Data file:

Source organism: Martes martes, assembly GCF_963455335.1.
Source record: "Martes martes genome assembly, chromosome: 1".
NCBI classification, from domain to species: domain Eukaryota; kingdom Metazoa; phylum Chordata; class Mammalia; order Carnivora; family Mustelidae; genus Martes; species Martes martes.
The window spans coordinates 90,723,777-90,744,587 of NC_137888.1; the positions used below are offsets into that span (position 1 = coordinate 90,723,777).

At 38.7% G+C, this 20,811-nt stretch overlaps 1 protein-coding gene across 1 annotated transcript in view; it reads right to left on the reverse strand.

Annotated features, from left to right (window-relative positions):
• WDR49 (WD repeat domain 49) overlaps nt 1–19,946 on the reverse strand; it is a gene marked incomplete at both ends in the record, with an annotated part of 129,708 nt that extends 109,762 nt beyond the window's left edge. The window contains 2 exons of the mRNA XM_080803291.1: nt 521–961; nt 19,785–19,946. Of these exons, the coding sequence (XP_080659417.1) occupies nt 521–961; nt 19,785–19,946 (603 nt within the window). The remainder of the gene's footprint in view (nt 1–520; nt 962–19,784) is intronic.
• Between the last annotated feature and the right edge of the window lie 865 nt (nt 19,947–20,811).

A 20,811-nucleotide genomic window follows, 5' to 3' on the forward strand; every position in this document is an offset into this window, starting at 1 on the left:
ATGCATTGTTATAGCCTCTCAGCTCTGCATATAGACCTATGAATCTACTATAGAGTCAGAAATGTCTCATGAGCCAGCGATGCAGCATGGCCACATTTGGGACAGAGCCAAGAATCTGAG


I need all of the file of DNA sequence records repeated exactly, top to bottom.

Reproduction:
Source organism: Martes martes, assembly GCF_963455335.1.
Source record: "Martes martes genome assembly, chromosome: 1".
NCBI classification, from domain to species: domain Eukaryota; kingdom Metazoa; phylum Chordata; class Mammalia; order Carnivora; family Mustelidae; genus Martes; species Martes martes.
The window spans coordinates 90,723,777-90,744,587 of NC_137888.1; the positions used below are offsets into that span (position 1 = coordinate 90,723,777).

At 38.7% G+C, this 20,811-nt stretch overlaps 1 protein-coding gene across 1 annotated transcript in view; it reads right to left on the reverse strand.

Annotated features, from left to right (window-relative positions):
• WDR49 (WD repeat domain 49) overlaps nt 1–19,946 on the reverse strand; it is a gene marked incomplete at both ends in the record, with an annotated part of 129,708 nt that extends 109,762 nt beyond the window's left edge. The window contains 2 exons of the mRNA XM_080803291.1: nt 521–961; nt 19,785–19,946. Of these exons, the coding sequence (XP_080659417.1) occupies nt 521–961; nt 19,785–19,946 (603 nt within the window). The remainder of the gene's footprint in view (nt 1–520; nt 962–19,784) is intronic.
• Between the last annotated feature and the right edge of the window lie 865 nt (nt 19,947–20,811).

A 20,811-nucleotide genomic window follows, 5' to 3' on the forward strand; every position in this document is an offset into this window, starting at 1 on the left:
ATGCATTGTTATAGCCTCTCAGCTCTGCATATAGACCTATGAATCTACTATAGAGTCAGAAATGTCTCATGAGCCAGCGATGCAGCATGGCCACATTTGGGACAGAGCCAAGAATCTGAG